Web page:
4. Jim Crow, Is That You? How Southern Voting Laws Will Impact Black Voters

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 Jim Crow, Is That You? How Southern Voting Laws Will Impact Black Voters

WRITTEN & CONTRIBUTED BY COY MALONE

What You Need to Know:

 

Voting practices during the pre-Civil Rights era included ridiculous measures like White poll workers requiring Black voters to accurately guess how many jellybeans were in a jar, pay a tax equivalent of up to one week’s pay, or pass other tests to vote. Those practices were outlawed by the Voting Rights Act of 1965. New voting restrictions in the South may alter the outcome of the 2024 election by lowering voting among Black Americans, who overwhelmingly choose Democrats.

Since 2020, states have further restricted who can vote absentee and who can turn in absentee ballots, passed stricter voter identification laws, and adjusted how they remove voters from the rolls. These changes could affect which presidential candidate wins the swing states of Georgia and North Carolina, the outcome of key congressional and state legislative races, and which party’s candidate wins a seat on the Alabama court that upended fertility medicine.

Louisiana Secretary of State Nancy Landry, a Republican, is asking the Republican-led Legislature to pass election integrity bills, including one to “further crackdown on absentee ballot harvesting” and stop people from helping with “more than one absentee ballot, except for immediate family members.”

Alabama Governor Kay Ivey, a Republican, signed a law in March making it illegal to turn in someone else’s absentee ballot and a felony to give or receive payment to collect others’ absentee ballots. Alabama is one of four states that doesn’t allow in-person early voting.

Texas created a felony offense for collecting mail-in ballots in exchange for benefits, such as payments or a job offer.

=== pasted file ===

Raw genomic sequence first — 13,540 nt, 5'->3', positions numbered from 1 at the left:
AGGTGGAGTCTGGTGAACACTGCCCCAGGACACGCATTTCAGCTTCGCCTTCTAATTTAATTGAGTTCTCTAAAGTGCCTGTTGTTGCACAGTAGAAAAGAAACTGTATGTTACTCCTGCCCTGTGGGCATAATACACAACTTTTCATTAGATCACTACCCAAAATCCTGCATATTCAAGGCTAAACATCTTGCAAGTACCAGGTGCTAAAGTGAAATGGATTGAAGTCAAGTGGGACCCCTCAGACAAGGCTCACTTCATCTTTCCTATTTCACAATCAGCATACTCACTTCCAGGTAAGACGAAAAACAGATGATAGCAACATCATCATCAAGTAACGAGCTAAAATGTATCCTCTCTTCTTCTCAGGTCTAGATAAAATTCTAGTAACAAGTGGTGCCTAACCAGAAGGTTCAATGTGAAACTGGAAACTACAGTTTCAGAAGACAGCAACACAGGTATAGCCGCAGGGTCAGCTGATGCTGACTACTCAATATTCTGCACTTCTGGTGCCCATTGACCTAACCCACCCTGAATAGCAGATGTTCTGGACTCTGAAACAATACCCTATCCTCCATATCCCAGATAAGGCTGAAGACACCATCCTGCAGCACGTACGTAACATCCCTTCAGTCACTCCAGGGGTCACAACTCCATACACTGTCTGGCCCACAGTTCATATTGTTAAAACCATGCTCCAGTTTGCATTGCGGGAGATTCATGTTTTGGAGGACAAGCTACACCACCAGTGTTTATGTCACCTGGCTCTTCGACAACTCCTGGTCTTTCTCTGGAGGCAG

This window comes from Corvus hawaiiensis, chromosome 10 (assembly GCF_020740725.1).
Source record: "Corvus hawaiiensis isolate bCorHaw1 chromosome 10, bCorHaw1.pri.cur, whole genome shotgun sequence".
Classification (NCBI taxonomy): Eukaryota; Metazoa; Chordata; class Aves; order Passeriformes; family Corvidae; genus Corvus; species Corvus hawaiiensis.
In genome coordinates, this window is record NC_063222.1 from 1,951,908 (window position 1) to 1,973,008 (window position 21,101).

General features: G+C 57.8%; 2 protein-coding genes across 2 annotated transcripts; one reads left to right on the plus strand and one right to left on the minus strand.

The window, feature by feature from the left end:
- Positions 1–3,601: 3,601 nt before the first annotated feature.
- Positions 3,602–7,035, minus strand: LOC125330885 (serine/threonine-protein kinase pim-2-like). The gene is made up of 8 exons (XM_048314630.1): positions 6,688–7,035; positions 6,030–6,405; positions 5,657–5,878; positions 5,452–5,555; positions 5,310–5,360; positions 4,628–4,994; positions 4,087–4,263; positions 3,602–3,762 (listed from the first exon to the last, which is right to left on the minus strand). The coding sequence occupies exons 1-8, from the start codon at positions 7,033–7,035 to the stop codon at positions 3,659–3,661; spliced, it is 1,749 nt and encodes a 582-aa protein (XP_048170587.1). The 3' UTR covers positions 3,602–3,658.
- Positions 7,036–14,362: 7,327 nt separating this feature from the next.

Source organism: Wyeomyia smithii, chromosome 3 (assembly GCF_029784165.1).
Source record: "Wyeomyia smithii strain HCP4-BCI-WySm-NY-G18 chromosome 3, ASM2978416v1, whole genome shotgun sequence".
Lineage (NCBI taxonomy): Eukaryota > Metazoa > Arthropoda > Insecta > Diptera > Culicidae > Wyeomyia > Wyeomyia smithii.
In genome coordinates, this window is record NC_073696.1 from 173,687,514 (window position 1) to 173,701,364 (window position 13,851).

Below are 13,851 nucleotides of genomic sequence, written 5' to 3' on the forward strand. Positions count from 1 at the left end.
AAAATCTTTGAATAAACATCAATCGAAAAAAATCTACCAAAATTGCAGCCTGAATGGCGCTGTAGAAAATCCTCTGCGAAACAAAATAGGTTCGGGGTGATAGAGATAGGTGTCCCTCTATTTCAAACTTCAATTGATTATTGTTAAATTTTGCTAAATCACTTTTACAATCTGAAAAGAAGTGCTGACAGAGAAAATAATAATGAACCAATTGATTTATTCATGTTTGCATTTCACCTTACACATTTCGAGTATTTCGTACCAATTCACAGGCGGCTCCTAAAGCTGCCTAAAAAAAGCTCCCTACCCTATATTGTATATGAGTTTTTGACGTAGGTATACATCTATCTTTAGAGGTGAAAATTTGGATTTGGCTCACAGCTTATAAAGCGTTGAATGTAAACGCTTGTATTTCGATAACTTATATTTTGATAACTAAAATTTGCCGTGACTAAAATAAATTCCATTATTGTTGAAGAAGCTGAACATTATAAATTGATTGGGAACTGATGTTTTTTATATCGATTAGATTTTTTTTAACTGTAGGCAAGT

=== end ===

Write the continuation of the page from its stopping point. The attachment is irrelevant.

Arkansas, Georgia, and Mississippi have also changed voting laws concerning acceptable forms of identification and how homeless people can register to vote.

5.  The Reality of Autism in the Black Community

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 The Reality of Autism in the Black Community

 

WRITTEN & CONTRIBUTED BY APRYLETE RUSSELL

What You Need to Know:

 

April marks Autism Awareness Month, a time dedicated to raising awareness and understanding of Autism Spectrum Disorder (ASD) and advocating for acceptance and support for individuals on the spectrum.

As we embark on this month-long observance, it’s important to shed light on the complexities of autism and the hurdles faced by those living with this neurodevelopmental condition.

Often misunderstood and misdiagnosed, it’s crucial to grasp that autism isn’t a mental illness but rather a neurodevelopmental disorder, despite its classification in the Diagnostic and Statistical Manual of Mental Disorders (DSM-5). 

A common misconception surrounding autism revolves around delays in diagnosis, particularly within the Black community. Deep-rooted implicit bias and racism within healthcare systems has led to hesitancy among Black parents voicing concerns to their child’s doctor. Many parents have reported disruptive behaviors being blamed on poor parenting or stereotypes.